Like many a city-dwelling Corkonian, I have sometimes been guilty of overlooking Kinsale, even as travellers from further afield rightly gush over the charms of this seaside tourism Mecca, writes Joe McNamee.
Perhaps it is a failure to see clearly what is right under the nose; perhaps, a case of growing jaded with the overly familiar; perhaps, it is even excessively parochial Leeside zeal frowning on attempts by near-neighbours to dare shine with anything approaching the luminescence of the Real Capital?
Who cares, it is a sin for which I gladly atone, particularly, on fine evenings such as this, in a rare summer, full of them.
As most keepers of small children will confirm, any brief furlough is an essential defibrillator for the parenting partnership and, what’s more, it is fast dawning on us that an overnighter in Kinsale commences a mere 30 minutes after leaving home.
Within the hour, we are striding lovely Scilly Walk in glorious sunshine, before returning to the splendid balcony perch of our ‘berth’ in the Trident Hotel, gazing out over harbour, cool drink in hand, faintest breeze whispering sweet nothings in the lughole, recalling a time when children and any possibility of their existence were no more than putative discussions for the future.
By the time we set out at sultry dusk, past rows of clinking, twinkling quayside yachts, past equally-clinking, twinkling bars, siren song of people at pleasure leaking out through open windows and doors, our transition to San Tropez is complete.
Bastion is a wine bar to the fore, dining area proper to the rear. Serenely underplayed décor, muted greys, wooden floors, open brickwork, is deceptively casual. Fixtures and fittings are shorn of silver service fripperies but chosen with an unerring eye.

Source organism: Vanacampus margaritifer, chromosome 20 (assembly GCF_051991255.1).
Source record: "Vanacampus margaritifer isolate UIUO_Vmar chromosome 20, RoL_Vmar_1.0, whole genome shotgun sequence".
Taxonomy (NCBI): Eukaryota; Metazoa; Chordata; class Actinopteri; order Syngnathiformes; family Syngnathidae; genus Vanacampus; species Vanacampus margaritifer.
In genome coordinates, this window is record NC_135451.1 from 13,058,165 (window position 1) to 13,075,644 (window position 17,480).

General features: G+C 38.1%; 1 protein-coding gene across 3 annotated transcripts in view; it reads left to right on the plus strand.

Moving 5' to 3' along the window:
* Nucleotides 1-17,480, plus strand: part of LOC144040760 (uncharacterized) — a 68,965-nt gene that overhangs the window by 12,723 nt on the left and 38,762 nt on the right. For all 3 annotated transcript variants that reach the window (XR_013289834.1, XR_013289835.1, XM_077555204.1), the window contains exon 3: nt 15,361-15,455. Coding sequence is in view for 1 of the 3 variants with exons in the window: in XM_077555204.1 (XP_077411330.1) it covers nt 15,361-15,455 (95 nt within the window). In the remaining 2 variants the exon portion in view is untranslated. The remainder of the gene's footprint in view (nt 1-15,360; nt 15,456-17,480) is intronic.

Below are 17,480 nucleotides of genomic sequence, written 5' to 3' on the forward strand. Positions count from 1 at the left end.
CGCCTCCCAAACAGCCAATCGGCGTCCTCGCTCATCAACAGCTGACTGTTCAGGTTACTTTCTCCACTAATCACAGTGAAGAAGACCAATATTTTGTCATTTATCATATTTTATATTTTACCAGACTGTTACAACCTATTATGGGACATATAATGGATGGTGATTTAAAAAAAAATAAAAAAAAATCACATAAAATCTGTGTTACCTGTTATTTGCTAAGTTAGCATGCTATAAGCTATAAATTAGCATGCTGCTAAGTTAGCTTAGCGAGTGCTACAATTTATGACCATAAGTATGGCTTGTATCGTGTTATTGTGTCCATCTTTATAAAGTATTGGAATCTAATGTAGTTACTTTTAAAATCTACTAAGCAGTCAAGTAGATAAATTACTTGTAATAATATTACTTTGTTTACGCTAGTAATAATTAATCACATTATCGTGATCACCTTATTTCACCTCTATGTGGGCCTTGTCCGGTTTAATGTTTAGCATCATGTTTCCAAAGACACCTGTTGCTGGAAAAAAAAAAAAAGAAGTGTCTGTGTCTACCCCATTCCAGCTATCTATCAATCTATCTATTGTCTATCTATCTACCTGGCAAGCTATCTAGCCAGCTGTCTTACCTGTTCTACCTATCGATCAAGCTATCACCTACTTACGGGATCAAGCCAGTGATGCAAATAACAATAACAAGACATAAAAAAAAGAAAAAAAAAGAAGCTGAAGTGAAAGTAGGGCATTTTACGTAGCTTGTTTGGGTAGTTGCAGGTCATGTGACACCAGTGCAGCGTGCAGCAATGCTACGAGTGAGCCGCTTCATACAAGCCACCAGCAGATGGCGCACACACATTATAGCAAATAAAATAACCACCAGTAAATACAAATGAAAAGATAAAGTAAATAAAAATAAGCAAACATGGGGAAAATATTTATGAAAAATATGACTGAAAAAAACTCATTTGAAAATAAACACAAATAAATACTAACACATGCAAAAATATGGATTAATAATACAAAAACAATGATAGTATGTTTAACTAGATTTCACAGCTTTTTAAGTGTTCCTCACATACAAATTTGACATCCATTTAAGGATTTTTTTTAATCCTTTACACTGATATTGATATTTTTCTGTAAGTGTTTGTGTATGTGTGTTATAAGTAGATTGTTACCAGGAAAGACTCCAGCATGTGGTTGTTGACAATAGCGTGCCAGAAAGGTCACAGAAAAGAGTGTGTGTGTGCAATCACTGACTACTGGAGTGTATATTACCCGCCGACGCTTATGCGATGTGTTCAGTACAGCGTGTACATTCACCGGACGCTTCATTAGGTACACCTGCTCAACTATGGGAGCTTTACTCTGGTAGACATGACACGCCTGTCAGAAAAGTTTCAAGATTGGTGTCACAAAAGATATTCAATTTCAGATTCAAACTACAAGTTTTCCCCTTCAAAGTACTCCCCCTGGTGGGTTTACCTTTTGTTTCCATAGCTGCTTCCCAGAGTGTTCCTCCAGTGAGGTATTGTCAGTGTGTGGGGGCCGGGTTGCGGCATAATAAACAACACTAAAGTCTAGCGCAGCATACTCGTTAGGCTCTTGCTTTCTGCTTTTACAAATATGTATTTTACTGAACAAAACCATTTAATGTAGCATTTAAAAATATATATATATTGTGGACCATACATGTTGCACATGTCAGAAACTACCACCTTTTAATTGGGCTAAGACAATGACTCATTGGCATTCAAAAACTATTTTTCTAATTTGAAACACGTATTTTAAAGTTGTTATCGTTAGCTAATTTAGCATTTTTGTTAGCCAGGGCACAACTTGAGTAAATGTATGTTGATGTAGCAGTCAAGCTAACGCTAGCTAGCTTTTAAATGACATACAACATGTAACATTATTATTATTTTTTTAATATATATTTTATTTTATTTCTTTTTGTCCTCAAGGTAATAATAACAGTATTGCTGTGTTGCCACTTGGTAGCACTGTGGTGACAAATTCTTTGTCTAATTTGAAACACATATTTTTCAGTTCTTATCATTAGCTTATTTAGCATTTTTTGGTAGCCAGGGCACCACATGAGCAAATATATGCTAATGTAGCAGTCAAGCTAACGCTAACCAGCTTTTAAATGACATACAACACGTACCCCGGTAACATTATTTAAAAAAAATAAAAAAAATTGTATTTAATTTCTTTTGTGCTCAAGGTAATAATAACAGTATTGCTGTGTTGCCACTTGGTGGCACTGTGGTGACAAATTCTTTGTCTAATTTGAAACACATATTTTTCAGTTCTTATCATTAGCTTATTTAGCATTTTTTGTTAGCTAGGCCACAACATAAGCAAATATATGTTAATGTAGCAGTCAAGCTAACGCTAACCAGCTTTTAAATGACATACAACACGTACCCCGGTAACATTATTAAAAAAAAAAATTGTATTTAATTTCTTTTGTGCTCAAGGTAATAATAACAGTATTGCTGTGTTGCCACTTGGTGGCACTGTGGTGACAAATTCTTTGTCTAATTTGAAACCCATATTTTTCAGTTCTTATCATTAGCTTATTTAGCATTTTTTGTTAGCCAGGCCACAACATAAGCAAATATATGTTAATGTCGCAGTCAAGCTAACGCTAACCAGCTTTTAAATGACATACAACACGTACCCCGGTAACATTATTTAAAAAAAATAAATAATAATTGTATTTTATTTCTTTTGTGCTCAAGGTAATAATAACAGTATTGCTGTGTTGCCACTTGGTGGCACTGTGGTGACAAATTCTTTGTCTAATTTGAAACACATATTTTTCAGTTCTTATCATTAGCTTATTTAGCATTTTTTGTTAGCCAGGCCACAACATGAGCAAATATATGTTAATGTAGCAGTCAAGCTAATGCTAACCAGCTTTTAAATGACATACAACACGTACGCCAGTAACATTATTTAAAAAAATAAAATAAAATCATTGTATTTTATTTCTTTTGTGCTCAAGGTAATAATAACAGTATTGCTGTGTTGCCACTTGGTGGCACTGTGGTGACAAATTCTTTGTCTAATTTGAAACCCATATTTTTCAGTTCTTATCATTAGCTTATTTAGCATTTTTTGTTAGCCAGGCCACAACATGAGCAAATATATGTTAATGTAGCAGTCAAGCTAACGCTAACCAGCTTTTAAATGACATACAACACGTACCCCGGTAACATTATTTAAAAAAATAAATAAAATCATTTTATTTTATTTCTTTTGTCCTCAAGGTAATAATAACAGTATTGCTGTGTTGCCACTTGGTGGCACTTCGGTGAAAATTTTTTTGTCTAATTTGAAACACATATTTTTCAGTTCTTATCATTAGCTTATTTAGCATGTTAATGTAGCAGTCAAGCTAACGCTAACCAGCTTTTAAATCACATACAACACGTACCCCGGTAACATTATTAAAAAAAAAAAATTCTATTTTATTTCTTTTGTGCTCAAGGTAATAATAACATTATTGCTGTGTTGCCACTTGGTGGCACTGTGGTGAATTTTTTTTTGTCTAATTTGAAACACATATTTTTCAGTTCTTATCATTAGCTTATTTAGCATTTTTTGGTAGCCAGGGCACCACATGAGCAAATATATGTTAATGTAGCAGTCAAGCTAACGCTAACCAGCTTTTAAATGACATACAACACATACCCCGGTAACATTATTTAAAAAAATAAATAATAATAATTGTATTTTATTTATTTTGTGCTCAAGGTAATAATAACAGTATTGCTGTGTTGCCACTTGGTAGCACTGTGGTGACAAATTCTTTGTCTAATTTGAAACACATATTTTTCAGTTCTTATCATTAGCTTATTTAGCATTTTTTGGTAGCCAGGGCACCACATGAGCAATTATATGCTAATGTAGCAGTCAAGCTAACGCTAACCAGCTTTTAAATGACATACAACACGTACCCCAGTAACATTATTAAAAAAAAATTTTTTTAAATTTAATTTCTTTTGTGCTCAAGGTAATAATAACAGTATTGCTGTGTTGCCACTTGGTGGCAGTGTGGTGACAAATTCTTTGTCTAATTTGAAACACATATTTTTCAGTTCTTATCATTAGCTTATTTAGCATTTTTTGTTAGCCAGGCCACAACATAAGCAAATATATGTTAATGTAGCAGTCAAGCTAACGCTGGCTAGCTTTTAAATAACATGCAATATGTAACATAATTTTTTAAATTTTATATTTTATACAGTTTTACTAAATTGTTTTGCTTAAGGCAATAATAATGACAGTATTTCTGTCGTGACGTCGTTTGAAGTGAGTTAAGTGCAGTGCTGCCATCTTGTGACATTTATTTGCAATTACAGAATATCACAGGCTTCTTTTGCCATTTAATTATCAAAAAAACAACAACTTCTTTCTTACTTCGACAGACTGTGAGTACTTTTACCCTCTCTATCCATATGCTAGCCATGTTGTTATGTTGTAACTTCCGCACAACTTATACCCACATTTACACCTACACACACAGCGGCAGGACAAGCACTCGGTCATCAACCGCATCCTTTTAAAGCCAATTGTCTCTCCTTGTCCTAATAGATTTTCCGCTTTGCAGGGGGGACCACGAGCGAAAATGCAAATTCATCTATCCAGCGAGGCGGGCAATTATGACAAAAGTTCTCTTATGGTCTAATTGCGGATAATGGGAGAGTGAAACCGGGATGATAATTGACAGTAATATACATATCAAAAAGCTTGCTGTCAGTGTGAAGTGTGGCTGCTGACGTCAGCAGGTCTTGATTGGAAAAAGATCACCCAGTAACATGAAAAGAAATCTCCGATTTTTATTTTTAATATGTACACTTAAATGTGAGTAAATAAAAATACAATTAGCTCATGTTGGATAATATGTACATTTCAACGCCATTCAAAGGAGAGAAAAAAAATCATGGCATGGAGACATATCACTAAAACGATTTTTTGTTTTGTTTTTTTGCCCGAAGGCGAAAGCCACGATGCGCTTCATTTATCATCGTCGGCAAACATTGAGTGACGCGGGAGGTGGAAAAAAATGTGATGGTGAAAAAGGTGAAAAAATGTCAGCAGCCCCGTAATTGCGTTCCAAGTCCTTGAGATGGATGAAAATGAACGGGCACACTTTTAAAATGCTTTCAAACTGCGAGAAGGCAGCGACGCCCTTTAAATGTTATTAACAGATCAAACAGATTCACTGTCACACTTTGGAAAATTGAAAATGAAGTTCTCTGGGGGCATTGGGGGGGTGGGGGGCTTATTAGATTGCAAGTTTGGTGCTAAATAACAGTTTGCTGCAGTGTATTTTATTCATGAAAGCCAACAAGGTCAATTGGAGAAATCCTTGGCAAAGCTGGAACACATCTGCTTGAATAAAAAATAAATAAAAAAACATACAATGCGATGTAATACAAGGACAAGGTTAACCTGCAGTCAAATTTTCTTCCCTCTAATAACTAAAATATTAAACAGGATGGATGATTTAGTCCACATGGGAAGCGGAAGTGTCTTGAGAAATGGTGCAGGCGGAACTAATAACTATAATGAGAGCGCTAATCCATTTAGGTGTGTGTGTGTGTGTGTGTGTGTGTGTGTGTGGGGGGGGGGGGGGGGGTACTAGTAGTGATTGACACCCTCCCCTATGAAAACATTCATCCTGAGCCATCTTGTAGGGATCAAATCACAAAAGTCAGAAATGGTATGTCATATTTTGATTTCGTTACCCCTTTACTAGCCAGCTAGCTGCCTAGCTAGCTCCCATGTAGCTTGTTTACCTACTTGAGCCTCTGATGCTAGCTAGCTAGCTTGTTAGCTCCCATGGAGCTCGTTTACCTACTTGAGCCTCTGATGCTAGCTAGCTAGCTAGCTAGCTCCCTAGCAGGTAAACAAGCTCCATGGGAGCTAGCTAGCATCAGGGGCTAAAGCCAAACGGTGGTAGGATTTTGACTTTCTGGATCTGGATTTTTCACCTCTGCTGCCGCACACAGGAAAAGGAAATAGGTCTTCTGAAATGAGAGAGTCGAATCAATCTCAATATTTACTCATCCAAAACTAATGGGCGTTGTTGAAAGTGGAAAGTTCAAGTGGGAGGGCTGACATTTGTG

Eating good Guinness sourdough with addictive treacle butter, we pore over a wondrous wine list, settling on an excellent Forrest Pinot Noir (New Zealand, €40), crisp, savoury, luscious raspberry notes and languid finish.
Amuse bouches herald the start of My Heart’s Delight’s tasting menu: tasty beef croquette and a divine monkfish carpaccio.
Chilled pea, preserved lemon, mint & basil is myriad ways with the tiny green globe, including a refreshing soup, all deeply imbued with elemental essence of pea.
Fennel & Rhubarb is a good reminder that the latter is a vegetable, not a fruit, though accompanying white beans are a tad bland.
My starter arrives: exquisite John Dory, beautifully poached in lemon oil, with a sublime fennel barigoule as counterpoint, sheep’s yoghurt trailing a whiff of Pan. It is superb.
MHD’s tasting plates continue. Even sea bass — with broccoli and brandade beignet — tastes as if locally landed. Crispy parmesan polenta, truffle and egg yolk, includes charred, blackened asparagus stems housing a bright green punchy crunch.
Again, I take one for the readers, ordering lamb shoulder to gauge the menu’s breadth, as MHD doesn’t eat red meat.
But, though well-cooked and served with summer veg, it is the wrong choice entirely for a close night where an open but airless window struggles to keep diners at room temperature. It is also out of step with delicate, more nuanced flavours on the tasting menu, a hearty plate for a colder season, perhaps a token dish to satisfy old school diners requiring a ‘good feed’.
I resume raiding MHD’s plates. Eventually, blissfully sated, we merely toy with desserts, even a wonderful, wincingly sweet-sharp classic lemon tart.
Service deserves special mention. Too often in recent times I have dined in establishments where every effort has been made with interiors, almost none with training staff. Here an impeccably attired squadron of young waiters operates with precision and unobtrusive courtesy; a single minor error is swiftly rectified with accompanying and fulsome apology.
Noonan’s partner/co-proprietor, chef Paul McDonald, delivers meticulously crafted, balanced dishes, full of flavour, most to Michelin standard, yet there’s a sense that if he could throw off some of the constraints and an attachment to certain canonical staples (foie gras, truffle, classical desserts) then he could become a truly original, national star (for example, serving imported sea bass, no matter how tasty, in the fishing port of Kinsale is a travesty starkly emphasised by his note-perfect delivery of infinitely superior, locally landed John Dory).
So, to subsequently learn such a tack is the Bastion route for the future, proves a perfect digestif — a voyage I have no intention of missing!
€150 (including tip)
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